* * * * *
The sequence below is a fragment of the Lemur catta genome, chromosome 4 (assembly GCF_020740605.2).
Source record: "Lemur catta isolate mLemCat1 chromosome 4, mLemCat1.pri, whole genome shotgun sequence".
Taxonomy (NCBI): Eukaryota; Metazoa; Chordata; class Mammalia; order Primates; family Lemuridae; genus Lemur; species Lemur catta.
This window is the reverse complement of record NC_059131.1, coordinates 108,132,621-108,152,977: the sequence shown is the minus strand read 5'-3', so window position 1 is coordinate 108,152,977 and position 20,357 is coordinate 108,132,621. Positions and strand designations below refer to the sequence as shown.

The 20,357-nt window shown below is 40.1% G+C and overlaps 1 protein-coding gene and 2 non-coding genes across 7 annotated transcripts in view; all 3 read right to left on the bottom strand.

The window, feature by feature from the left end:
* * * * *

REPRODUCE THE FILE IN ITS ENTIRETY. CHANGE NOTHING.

The sequence below is a fragment of the Lemur catta genome, chromosome 4 (assembly GCF_020740605.2).
Source record: "Lemur catta isolate mLemCat1 chromosome 4, mLemCat1.pri, whole genome shotgun sequence".
Taxonomy (NCBI): Eukaryota; Metazoa; Chordata; class Mammalia; order Primates; family Lemuridae; genus Lemur; species Lemur catta.
This window is the reverse complement of record NC_059131.1, coordinates 108,132,621-108,152,977: the sequence shown is the minus strand read 5'-3', so window position 1 is coordinate 108,152,977 and position 20,357 is coordinate 108,132,621. Positions and strand designations below refer to the sequence as shown.

The 20,357-nt window shown below is 40.1% G+C and overlaps 1 protein-coding gene and 2 non-coding genes across 7 annotated transcripts in view; all 3 read right to left on the bottom strand.

The window, feature by feature from the left end: